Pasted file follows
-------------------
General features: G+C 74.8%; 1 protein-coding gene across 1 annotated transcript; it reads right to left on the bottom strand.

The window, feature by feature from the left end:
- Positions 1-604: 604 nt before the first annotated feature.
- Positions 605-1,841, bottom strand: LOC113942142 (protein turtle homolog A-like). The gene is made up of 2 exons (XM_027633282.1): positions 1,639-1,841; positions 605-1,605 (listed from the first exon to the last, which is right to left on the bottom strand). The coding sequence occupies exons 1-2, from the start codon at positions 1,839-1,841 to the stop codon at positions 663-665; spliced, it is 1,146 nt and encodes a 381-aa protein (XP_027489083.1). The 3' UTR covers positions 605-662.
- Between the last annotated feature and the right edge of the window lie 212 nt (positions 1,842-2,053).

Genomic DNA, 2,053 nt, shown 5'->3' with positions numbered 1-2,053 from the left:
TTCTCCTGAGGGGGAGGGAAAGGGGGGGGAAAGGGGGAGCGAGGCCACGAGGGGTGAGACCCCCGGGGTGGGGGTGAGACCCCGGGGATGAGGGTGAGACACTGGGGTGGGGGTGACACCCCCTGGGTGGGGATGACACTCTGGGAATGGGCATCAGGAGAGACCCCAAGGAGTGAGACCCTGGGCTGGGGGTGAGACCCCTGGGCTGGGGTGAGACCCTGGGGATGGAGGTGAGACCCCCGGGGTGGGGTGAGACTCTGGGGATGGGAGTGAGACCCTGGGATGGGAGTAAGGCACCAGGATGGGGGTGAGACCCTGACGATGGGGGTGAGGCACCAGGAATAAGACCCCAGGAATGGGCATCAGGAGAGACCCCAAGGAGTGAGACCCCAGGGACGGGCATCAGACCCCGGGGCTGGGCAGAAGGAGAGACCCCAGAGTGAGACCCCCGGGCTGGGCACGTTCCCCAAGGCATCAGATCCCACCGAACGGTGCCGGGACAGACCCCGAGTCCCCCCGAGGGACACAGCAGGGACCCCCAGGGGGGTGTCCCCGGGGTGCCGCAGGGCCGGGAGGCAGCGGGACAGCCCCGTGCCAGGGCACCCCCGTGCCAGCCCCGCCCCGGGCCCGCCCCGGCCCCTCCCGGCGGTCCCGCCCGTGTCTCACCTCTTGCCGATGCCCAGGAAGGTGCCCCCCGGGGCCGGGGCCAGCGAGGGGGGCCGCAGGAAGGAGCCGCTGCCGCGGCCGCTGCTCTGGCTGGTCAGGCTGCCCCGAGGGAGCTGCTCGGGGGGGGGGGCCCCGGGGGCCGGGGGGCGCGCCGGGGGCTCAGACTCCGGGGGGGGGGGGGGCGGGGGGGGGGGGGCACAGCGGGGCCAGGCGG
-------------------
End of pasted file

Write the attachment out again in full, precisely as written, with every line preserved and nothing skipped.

General features: G+C 74.8%; 1 protein-coding gene across 1 annotated transcript; it reads right to left on the bottom strand.

The window, feature by feature from the left end:
- Positions 1-604: 604 nt before the first annotated feature.
- Positions 605-1,841, bottom strand: LOC113942142 (protein turtle homolog A-like). The gene is made up of 2 exons (XM_027633282.1): positions 1,639-1,841; positions 605-1,605 (listed from the first exon to the last, which is right to left on the bottom strand). The coding sequence occupies exons 1-2, from the start codon at positions 1,839-1,841 to the stop codon at positions 663-665; spliced, it is 1,146 nt and encodes a 381-aa protein (XP_027489083.1). The 3' UTR covers positions 605-662.
- Between the last annotated feature and the right edge of the window lie 212 nt (positions 1,842-2,053).

Genomic DNA, 2,053 nt, shown 5'->3' with positions numbered 1-2,053 from the left:
TTCTCCTGAGGGGGAGGGAAAGGGGGGGGAAAGGGGGAGCGAGGCCACGAGGGGTGAGACCCCCGGGGTGGGGGTGAGACCCCGGGGATGAGGGTGAGACACTGGGGTGGGGGTGACACCCCCTGGGTGGGGATGACACTCTGGGAATGGGCATCAGGAGAGACCCCAAGGAGTGAGACCCTGGGCTGGGGGTGAGACCCCTGGGCTGGGGTGAGACCCTGGGGATGGAGGTGAGACCCCCGGGGTGGGGTGAGACTCTGGGGATGGGAGTGAGACCCTGGGATGGGAGTAAGGCACCAGGATGGGGGTGAGACCCTGACGATGGGGGTGAGGCACCAGGAATAAGACCCCAGGAATGGGCATCAGGAGAGACCCCAAGGAGTGAGACCCCAGGGACGGGCATCAGACCCCGGGGCTGGGCAGAAGGAGAGACCCCAGAGTGAGACCCCCGGGCTGGGCACGTTCCCCAAGGCATCAGATCCCACCGAACGGTGCCGGGACAGACCCCGAGTCCCCCCGAGGGACACAGCAGGGACCCCCAGGGGGGTGTCCCCGGGGTGCCGCAGGGCCGGGAGGCAGCGGGACAGCCCCGTGCCAGGGCACCCCCGTGCCAGCCCCGCCCCGGGCCCGCCCCGGCCCCTCCCGGCGGTCCCGCCCGTGTCTCACCTCTTGCCGATGCCCAGGAAGGTGCCCCCCGGGGCCGGGGCCAGCGAGGGGGGCCGCAGGAAGGAGCCGCTGCCGCGGCCGCTGCTCTGGCTGGTCAGGCTGCCCCGAGGGAGCTGCTCGGGGGGGGGGGCCCCGGGGGCCGGGGGGCGCGCCGGGGGCTCAGACTCCGGGGGGGGGGGGGGCGGGGGGGGGGGGGCACAGCGGGGCCAGGCGG